Scent/Fragrance of the Day thread

Discussion in 'Health & Body' started by Dmax, Aug 22, 2007.

  1. rach2jlc

    rach2jlc Prof. Fabulous Dubiously Honored

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    I had a bottle of this I got in a swap 3-4 years ago. I didn't HATE it, but I found it mostly tuberose with cedar as an afterthought. It left me going "meh," though I wore it a LOT trying to find something to love in it. I didn't find that, and ended up giving the bottle away.

    For "cedar scents that don't really claim to be cedar scents" you might also try Dolce Vita (Dior.) It's got less tuberose blast, but a sweet, creamy oriental note with a very clear heart of cedar (with a nice hint of cinammon, too!) It's also not a "perfect" scent, but I like it.

    Voleur de Roses (L'aP) today. I have a tiny little bit left over and will finish it up. I've had 3-4 bottles of this, and it was one of my first niche purchases back in the day (I think it originally came out in the early 1990's?) Anyway, longevity is quite bad but the blend of rose and patchouli I've always found pleasant, with just enough funk/kick to keep it from being boring.

    I won't be purchasing another bottle, though, because there are too many good ones out there I haven't tried yet. My next "big" purchase will be (down the road) Malle's Portrait of a Lady. I have no interest or desire to drop $300 now on a scent, so "down the road" probably means next year or later. For now, I need to go through at least 100mls of various oriental parfum/extraits before I can justify getting yet another heavy oriental.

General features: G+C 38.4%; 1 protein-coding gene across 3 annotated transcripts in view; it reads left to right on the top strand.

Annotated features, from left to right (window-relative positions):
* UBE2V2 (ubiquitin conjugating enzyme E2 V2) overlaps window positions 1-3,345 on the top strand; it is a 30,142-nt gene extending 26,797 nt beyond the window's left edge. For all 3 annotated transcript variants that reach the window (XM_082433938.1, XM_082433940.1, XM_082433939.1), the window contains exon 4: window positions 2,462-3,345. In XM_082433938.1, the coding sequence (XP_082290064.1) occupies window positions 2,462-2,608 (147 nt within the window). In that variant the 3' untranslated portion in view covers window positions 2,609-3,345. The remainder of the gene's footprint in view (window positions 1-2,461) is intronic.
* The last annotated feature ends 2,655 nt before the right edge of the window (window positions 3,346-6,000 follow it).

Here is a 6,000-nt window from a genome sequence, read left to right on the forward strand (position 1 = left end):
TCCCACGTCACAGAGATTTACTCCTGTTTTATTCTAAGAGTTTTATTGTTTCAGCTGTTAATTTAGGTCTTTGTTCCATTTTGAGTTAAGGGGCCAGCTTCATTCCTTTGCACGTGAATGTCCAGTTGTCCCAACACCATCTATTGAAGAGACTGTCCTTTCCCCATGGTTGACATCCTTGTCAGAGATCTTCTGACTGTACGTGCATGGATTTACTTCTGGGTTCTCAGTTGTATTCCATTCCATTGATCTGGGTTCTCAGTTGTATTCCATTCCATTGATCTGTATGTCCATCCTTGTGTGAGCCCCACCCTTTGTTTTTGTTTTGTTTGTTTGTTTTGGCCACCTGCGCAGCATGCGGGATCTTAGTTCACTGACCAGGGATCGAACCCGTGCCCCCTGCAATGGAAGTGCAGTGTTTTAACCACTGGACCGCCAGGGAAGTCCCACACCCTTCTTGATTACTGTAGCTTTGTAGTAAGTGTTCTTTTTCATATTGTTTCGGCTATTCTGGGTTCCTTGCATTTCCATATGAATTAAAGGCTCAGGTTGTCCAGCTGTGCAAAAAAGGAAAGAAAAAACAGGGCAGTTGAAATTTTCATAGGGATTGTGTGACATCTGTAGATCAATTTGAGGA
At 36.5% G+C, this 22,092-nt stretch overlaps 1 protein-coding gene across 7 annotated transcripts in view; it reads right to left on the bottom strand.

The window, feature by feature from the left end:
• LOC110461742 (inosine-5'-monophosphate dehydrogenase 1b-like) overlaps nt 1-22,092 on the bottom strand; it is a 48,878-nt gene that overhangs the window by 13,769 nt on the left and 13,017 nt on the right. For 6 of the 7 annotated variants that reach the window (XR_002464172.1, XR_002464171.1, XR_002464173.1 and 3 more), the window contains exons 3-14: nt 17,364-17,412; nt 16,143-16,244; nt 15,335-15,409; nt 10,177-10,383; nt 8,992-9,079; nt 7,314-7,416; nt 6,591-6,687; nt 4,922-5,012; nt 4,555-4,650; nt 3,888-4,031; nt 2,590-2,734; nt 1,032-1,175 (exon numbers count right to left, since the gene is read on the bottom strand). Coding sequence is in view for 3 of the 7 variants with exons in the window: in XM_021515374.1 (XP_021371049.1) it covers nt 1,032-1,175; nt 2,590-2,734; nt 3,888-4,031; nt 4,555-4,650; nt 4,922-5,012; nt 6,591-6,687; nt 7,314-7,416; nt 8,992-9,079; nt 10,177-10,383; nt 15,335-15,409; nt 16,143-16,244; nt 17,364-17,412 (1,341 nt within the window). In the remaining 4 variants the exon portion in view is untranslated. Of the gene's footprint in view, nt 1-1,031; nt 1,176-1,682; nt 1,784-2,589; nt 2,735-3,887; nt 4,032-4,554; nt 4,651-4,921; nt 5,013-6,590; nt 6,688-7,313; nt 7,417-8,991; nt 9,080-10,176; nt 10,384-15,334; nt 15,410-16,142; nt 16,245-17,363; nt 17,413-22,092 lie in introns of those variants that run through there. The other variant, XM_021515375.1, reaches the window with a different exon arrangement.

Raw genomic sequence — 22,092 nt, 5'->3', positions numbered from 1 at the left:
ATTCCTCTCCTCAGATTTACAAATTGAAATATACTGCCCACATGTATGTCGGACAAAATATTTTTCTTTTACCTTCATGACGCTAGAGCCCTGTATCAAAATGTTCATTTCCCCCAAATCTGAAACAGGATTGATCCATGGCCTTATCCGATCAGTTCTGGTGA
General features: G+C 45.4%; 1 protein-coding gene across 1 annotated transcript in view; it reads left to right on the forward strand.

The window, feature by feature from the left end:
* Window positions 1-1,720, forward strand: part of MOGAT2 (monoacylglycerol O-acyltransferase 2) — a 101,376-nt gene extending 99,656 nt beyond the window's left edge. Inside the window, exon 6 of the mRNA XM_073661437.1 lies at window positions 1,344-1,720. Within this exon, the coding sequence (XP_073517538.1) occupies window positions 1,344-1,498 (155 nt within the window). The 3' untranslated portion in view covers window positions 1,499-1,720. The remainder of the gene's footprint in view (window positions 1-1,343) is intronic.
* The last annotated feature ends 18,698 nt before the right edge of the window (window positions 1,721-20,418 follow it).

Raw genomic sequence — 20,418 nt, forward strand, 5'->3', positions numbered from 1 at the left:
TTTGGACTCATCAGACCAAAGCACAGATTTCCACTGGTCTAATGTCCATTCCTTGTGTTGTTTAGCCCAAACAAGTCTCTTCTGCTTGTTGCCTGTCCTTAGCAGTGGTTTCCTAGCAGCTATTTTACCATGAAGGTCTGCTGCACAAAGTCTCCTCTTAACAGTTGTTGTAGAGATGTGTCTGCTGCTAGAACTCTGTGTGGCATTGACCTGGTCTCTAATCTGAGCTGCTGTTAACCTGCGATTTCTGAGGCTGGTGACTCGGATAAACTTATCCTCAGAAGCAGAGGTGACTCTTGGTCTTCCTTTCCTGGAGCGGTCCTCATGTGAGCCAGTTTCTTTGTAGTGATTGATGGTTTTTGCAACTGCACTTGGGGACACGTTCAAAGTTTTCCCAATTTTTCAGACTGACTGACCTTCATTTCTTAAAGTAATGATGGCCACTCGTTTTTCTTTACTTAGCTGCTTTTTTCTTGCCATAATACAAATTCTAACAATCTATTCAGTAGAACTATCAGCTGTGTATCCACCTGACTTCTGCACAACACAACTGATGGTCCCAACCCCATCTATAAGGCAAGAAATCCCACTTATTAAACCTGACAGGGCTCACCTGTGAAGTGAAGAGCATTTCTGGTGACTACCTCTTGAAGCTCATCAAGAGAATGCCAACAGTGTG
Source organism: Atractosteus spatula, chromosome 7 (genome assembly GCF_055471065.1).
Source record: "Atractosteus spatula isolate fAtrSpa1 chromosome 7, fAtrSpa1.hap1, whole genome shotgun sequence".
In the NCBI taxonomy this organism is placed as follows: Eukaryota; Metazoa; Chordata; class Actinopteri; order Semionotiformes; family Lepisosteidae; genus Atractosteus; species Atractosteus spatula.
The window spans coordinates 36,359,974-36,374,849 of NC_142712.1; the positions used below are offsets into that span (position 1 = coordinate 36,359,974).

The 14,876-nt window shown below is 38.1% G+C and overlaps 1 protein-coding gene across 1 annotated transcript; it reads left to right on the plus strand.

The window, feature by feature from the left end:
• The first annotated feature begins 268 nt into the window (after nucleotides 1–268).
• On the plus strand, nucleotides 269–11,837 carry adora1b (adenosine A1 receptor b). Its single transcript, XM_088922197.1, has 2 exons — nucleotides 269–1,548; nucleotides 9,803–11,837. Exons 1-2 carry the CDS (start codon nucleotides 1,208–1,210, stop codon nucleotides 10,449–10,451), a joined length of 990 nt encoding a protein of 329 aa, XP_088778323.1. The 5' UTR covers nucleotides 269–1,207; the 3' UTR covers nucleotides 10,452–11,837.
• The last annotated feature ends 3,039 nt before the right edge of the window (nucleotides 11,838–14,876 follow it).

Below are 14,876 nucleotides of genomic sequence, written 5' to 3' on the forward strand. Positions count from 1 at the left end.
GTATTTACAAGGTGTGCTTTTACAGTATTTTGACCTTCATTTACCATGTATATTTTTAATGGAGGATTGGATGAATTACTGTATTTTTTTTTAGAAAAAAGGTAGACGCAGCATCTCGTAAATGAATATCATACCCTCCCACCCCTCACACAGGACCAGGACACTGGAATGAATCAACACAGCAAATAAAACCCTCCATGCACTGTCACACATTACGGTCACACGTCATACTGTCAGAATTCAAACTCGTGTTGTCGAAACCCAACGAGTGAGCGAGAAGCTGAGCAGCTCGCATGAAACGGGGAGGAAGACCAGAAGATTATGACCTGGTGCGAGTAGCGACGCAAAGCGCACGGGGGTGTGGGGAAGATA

Last edited: Sep 8, 2011
  2. Thomas

    Thomas Senior member

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    I had a decant of Chanel PM in my bag earlier this morning as I dashed out to deal with a boat issue, but I made it back home in time to switch to Egoiste. I'm such a Chanel girl.
     
  3. IndianBoyz

    IndianBoyz Senior member

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    Thanks for the suggestion.
    I happen to like tuberose, and I did get lots of it I think alongside an oriental amber note. Didn't really get much cedar. It leans towards feminine in my opinion but on me I think it's amazing.
    I like these kind of sweet, gourmand-like orientals compared to what I tried yesterday which is Original Santal by Creed which I think smelled like Boss Bottled, but a little more exclusive. Creed has failed to impress me on all the occasions I tried their scents. .